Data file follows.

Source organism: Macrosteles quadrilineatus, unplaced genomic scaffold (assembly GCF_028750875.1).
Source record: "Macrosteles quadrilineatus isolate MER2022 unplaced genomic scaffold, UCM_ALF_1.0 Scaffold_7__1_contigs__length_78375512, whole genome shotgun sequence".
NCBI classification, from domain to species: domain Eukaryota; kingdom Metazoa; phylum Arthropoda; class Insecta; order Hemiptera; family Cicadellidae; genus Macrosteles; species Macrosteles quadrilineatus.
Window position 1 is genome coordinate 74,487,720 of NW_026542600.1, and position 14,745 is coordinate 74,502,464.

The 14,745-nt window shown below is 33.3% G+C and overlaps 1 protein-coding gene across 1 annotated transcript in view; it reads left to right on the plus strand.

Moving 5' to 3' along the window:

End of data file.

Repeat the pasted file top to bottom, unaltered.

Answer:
Source organism: Macrosteles quadrilineatus, unplaced genomic scaffold (assembly GCF_028750875.1).
Source record: "Macrosteles quadrilineatus isolate MER2022 unplaced genomic scaffold, UCM_ALF_1.0 Scaffold_7__1_contigs__length_78375512, whole genome shotgun sequence".
NCBI classification, from domain to species: domain Eukaryota; kingdom Metazoa; phylum Arthropoda; class Insecta; order Hemiptera; family Cicadellidae; genus Macrosteles; species Macrosteles quadrilineatus.
Window position 1 is genome coordinate 74,487,720 of NW_026542600.1, and position 14,745 is coordinate 74,502,464.

The 14,745-nt window shown below is 33.3% G+C and overlaps 1 protein-coding gene across 1 annotated transcript in view; it reads left to right on the plus strand.

Moving 5' to 3' along the window: